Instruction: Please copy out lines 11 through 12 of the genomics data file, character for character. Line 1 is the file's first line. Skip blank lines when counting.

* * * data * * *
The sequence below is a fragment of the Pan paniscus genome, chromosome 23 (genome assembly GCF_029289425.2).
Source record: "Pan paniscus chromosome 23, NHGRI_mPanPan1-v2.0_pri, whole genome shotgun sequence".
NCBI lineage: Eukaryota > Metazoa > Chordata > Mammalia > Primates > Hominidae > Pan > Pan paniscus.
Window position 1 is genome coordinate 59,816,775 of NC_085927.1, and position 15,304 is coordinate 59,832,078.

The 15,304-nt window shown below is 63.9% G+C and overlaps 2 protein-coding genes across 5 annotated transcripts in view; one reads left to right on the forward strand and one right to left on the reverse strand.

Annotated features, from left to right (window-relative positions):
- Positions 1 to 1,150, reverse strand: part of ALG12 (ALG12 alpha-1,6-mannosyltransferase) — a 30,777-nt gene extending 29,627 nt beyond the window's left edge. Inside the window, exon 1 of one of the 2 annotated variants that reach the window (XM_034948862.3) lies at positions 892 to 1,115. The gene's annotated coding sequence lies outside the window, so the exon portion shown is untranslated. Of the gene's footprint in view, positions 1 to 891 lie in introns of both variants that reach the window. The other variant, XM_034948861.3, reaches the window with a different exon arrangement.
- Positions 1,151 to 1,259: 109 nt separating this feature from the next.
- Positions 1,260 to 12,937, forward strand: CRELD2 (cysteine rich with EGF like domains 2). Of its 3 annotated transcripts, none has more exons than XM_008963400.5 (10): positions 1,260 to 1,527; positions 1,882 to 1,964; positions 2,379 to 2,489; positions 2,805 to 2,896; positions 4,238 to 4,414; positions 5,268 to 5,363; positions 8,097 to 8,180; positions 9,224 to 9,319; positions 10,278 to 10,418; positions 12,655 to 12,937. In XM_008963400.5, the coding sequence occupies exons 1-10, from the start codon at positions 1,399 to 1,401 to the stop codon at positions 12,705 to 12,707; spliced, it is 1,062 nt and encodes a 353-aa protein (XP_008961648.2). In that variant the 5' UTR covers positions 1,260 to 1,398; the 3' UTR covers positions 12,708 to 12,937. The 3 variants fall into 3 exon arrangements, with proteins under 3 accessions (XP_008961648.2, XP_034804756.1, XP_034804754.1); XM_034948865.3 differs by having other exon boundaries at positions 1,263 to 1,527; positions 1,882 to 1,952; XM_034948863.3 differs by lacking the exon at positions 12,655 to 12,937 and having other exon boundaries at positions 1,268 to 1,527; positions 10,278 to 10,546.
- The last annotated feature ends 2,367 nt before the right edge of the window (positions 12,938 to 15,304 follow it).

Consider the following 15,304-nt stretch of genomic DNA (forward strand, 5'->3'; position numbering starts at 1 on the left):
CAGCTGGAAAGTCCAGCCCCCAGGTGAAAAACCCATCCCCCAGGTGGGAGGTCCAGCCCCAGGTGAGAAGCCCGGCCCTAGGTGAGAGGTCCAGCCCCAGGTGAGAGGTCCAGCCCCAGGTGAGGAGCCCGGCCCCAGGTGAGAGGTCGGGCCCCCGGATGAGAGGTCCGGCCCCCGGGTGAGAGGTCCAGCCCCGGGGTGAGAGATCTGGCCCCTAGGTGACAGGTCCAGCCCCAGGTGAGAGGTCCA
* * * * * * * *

Consider the following 15,304-nt stretch of genomic DNA (forward strand, 5'->3'; position numbering starts at 1 on the left):
CAGCTGGAAAGTCCAGCCCCCAGGTGAAAAACCCATCCCCCAGGTGGGAGGTCCAGCCCCAGGTGAGAAGCCCGGCCCTAGGTGAGAGGTCCAGCCCCAGGTGAGAGGTCCAGCCCCAGGTGAGGAGCCCGGCCCCAGGTGAGAGGTCGGGCCCCCGGATGAGAGGTCCGGCCCCCGGGTGAGAGGTCCAGCCCCGGGGTGAGAGATCTGGCCCCTAGGTGACAGGTCCAGCCCCAGGTGAGAGGTCCA